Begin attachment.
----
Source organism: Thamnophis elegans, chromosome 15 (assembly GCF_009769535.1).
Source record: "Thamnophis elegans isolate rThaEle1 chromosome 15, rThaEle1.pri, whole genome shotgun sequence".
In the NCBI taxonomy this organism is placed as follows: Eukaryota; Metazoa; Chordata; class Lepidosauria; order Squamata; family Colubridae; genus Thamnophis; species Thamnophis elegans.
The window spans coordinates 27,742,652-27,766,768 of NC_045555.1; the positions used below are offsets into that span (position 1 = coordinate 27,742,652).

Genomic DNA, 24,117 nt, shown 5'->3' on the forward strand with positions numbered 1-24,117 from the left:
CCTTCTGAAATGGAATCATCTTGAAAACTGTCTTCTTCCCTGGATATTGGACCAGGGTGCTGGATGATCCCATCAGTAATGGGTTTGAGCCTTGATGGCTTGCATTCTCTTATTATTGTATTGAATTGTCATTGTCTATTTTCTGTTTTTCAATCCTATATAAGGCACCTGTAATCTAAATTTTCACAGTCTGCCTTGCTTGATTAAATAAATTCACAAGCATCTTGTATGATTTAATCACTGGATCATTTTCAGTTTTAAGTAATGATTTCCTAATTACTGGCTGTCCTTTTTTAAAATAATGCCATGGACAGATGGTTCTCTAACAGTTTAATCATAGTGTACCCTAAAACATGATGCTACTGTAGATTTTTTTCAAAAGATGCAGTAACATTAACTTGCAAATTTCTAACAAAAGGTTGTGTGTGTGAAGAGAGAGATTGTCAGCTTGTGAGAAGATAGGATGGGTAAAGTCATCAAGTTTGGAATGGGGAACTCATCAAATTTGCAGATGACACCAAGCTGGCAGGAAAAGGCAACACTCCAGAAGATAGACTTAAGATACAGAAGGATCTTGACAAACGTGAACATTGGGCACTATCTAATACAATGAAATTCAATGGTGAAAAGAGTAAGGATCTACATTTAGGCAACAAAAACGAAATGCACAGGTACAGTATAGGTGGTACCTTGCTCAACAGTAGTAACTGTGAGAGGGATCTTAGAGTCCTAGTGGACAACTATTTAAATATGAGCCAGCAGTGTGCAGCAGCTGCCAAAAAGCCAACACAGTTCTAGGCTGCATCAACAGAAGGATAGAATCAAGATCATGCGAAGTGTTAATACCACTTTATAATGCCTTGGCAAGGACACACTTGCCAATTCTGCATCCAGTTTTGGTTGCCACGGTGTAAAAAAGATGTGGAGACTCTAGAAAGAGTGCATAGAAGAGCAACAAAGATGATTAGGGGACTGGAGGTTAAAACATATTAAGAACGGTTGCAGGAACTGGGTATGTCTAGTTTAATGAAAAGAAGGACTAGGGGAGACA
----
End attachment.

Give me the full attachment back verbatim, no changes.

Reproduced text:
Source organism: Thamnophis elegans, chromosome 15 (assembly GCF_009769535.1).
Source record: "Thamnophis elegans isolate rThaEle1 chromosome 15, rThaEle1.pri, whole genome shotgun sequence".
In the NCBI taxonomy this organism is placed as follows: Eukaryota; Metazoa; Chordata; class Lepidosauria; order Squamata; family Colubridae; genus Thamnophis; species Thamnophis elegans.
The window spans coordinates 27,742,652-27,766,768 of NC_045555.1; the positions used below are offsets into that span (position 1 = coordinate 27,742,652).

Genomic DNA, 24,117 nt, shown 5'->3' on the forward strand with positions numbered 1-24,117 from the left:
CCTTCTGAAATGGAATCATCTTGAAAACTGTCTTCTTCCCTGGATATTGGACCAGGGTGCTGGATGATCCCATCAGTAATGGGTTTGAGCCTTGATGGCTTGCATTCTCTTATTATTGTATTGAATTGTCATTGTCTATTTTCTGTTTTTCAATCCTATATAAGGCACCTGTAATCTAAATTTTCACAGTCTGCCTTGCTTGATTAAATAAATTCACAAGCATCTTGTATGATTTAATCACTGGATCATTTTCAGTTTTAAGTAATGATTTCCTAATTACTGGCTGTCCTTTTTTAAAATAATGCCATGGACAGATGGTTCTCTAACAGTTTAATCATAGTGTACCCTAAAACATGATGCTACTGTAGATTTTTTTCAAAAGATGCAGTAACATTAACTTGCAAATTTCTAACAAAAGGTTGTGTGTGTGAAGAGAGAGATTGTCAGCTTGTGAGAAGATAGGATGGGTAAAGTCATCAAGTTTGGAATGGGGAACTCATCAAATTTGCAGATGACACCAAGCTGGCAGGAAAAGGCAACACTCCAGAAGATAGACTTAAGATACAGAAGGATCTTGACAAACGTGAACATTGGGCACTATCTAATACAATGAAATTCAATGGTGAAAAGAGTAAGGATCTACATTTAGGCAACAAAAACGAAATGCACAGGTACAGTATAGGTGGTACCTTGCTCAACAGTAGTAACTGTGAGAGGGATCTTAGAGTCCTAGTGGACAACTATTTAAATATGAGCCAGCAGTGTGCAGCAGCTGCCAAAAAGCCAACACAGTTCTAGGCTGCATCAACAGAAGGATAGAATCAAGATCATGCGAAGTGTTAATACCACTTTATAATGCCTTGGCAAGGACACACTTGCCAATTCTGCATCCAGTTTTGGTTGCCACGGTGTAAAAAAGATGTGGAGACTCTAGAAAGAGTGCATAGAAGAGCAACAAAGATGATTAGGGGACTGGAGGTTAAAACATATTAAGAACGGTTGCAGGAACTGGGTATGTCTAGTTTAATGAAAAGAAGGACTAGGGGAGACA